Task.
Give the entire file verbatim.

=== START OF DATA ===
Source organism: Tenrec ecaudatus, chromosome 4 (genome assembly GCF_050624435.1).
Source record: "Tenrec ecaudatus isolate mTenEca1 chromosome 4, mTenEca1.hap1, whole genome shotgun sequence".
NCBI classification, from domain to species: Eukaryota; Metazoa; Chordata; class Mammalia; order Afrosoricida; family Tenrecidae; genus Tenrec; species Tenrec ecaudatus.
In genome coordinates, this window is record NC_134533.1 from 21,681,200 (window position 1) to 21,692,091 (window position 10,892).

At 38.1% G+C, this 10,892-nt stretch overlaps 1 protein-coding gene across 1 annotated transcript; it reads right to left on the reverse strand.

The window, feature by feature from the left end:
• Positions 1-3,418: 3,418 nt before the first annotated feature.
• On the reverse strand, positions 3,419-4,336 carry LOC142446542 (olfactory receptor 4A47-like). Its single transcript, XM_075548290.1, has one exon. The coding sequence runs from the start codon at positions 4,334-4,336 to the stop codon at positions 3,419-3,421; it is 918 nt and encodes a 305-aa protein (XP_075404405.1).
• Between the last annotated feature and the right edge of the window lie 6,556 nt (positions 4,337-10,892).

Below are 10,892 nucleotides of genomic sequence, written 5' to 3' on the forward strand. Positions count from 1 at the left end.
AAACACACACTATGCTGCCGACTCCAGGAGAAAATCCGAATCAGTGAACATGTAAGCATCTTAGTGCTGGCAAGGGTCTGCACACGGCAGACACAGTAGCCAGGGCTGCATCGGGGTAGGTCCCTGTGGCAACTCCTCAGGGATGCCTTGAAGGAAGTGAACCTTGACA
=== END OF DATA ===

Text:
Source organism: Tenrec ecaudatus, chromosome 4 (genome assembly GCF_050624435.1).
Source record: "Tenrec ecaudatus isolate mTenEca1 chromosome 4, mTenEca1.hap1, whole genome shotgun sequence".
NCBI classification, from domain to species: Eukaryota; Metazoa; Chordata; class Mammalia; order Afrosoricida; family Tenrecidae; genus Tenrec; species Tenrec ecaudatus.
In genome coordinates, this window is record NC_134533.1 from 21,681,200 (window position 1) to 21,692,091 (window position 10,892).

At 38.1% G+C, this 10,892-nt stretch overlaps 1 protein-coding gene across 1 annotated transcript; it reads right to left on the reverse strand.

The window, feature by feature from the left end:
• Positions 1-3,418: 3,418 nt before the first annotated feature.
• On the reverse strand, positions 3,419-4,336 carry LOC142446542 (olfactory receptor 4A47-like). Its single transcript, XM_075548290.1, has one exon. The coding sequence runs from the start codon at positions 4,334-4,336 to the stop codon at positions 3,419-3,421; it is 918 nt and encodes a 305-aa protein (XP_075404405.1).
• Between the last annotated feature and the right edge of the window lie 6,556 nt (positions 4,337-10,892).

Below are 10,892 nucleotides of genomic sequence, written 5' to 3' on the forward strand. Positions count from 1 at the left end.
AAACACACACTATGCTGCCGACTCCAGGAGAAAATCCGAATCAGTGAACATGTAAGCATCTTAGTGCTGGCAAGGGTCTGCACACGGCAGACACAGTAGCCAGGGCTGCATCGGGGTAGGTCCCTGTGGCAACTCCTCAGGGATGCCTTGAAGGAAGTGAACCTTGACA